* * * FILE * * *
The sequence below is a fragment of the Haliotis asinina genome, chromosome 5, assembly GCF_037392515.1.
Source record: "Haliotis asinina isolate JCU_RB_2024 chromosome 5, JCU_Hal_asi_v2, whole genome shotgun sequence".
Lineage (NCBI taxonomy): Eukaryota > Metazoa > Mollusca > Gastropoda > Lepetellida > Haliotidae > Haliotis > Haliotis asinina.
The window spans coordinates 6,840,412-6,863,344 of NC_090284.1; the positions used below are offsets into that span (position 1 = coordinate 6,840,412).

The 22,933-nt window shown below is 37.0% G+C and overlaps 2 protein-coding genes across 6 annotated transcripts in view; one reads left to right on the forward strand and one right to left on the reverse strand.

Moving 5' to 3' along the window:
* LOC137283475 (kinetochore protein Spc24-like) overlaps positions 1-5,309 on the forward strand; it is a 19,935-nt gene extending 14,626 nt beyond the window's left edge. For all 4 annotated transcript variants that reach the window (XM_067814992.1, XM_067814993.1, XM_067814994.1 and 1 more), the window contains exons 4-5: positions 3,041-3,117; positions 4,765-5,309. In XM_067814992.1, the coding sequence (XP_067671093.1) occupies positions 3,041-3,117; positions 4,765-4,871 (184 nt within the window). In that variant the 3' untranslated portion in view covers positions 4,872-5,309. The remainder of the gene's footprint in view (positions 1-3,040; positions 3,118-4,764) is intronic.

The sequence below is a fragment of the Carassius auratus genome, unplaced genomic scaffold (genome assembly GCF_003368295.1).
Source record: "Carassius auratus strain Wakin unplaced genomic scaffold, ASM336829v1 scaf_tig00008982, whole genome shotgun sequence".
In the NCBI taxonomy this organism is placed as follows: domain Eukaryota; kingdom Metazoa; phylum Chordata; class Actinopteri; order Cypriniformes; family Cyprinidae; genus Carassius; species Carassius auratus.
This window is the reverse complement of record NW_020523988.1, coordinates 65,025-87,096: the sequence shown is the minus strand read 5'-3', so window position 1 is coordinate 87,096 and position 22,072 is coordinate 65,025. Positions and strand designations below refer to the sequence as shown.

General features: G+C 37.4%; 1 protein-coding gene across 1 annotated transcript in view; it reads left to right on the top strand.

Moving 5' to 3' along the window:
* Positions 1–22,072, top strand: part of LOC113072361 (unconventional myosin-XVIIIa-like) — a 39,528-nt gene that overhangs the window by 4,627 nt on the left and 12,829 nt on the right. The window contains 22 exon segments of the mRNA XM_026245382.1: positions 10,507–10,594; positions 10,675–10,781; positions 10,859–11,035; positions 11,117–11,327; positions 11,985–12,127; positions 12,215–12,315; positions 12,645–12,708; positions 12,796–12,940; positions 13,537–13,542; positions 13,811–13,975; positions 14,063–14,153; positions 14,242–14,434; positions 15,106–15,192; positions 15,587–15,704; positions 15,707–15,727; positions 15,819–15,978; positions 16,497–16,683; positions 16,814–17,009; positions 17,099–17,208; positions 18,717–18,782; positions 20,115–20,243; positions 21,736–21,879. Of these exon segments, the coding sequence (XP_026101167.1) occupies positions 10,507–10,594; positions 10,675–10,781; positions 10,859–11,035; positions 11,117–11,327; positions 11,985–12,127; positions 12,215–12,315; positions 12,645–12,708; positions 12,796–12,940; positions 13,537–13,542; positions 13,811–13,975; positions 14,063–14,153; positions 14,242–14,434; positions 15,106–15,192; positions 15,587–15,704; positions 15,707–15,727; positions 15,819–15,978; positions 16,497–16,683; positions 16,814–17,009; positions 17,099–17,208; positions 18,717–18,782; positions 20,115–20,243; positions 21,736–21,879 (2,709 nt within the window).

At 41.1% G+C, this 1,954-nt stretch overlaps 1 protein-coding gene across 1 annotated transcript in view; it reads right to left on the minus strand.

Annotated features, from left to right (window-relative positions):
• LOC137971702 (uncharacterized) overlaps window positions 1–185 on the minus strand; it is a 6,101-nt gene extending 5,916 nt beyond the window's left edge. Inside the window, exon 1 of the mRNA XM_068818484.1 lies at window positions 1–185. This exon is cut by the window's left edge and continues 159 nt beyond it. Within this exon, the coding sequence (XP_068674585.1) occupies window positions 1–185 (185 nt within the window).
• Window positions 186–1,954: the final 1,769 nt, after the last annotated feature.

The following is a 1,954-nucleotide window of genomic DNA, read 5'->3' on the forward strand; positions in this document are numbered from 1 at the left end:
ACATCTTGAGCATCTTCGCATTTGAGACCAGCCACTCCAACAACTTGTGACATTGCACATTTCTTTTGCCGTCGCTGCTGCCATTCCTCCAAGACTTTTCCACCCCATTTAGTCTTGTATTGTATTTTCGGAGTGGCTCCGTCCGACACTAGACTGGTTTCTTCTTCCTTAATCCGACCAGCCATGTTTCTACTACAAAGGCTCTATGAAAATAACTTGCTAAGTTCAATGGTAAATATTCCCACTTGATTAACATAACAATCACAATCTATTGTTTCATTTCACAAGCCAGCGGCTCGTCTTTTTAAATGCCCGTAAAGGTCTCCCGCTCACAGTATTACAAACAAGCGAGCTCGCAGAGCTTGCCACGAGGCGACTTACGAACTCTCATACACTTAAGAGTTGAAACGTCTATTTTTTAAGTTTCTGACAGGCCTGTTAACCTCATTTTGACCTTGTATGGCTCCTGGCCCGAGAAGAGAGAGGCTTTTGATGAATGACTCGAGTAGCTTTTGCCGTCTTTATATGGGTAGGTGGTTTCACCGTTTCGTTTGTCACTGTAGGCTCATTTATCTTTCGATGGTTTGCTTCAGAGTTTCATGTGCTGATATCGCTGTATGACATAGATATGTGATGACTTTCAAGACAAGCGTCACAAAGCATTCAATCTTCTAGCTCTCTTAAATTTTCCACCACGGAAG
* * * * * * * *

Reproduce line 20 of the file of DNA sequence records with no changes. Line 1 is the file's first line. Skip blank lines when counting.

ACATCTTGAGCATCTTCGCATTTGAGACCAGCCACTCCAACAACTTGTGACATTGCACATTTCTTTTGCCGTCGCTGCTGCCATTCCTCCAAGACTTTTCCACCCCATTTAGTCTTGTATTGTATTTTCGGAGTGGCTCCGTCCGACACTAGACTGGTTTCTTCTTCCTTAATCCGACCAGCCATGTTTCTACTACAAAGGCTCTATGAAAATAACTTGCTAAGTTCAATGGTAAATATTCCCACTTGATTAACATAACAATCACAATCTATTGTTTCATTTCACAAGCCAGCGGCTCGTCTTTTTAAATGCCCGTAAAGGTCTCCCGCTCACAGTATTACAAACAAGCGAGCTCGCAGAGCTTGCCACGAGGCGACTTACGAACTCTCATACACTTAAGAGTTGAAACGTCTATTTTTTAAGTTTCTGACAGGCCTGTTAACCTCATTTTGACCTTGTATGGCTCCTGGCCCGAGAAGAGAGAGGCTTTTGATGAATGACTCGAGTAGCTTTTGCCGTCTTTATATGGGTAGGTGGTTTCACCGTTTCGTTTGTCACTGTAGGCTCATTTATCTTTCGATGGTTTGCTTCAGAGTTTCATGTGCTGATATCGCTGTATGACATAGATATGTGATGACTTTCAAGACAAGCGTCACAAAGCATTCAATCTTCTAGCTCTCTTAAATTTTCCACCACGGAAG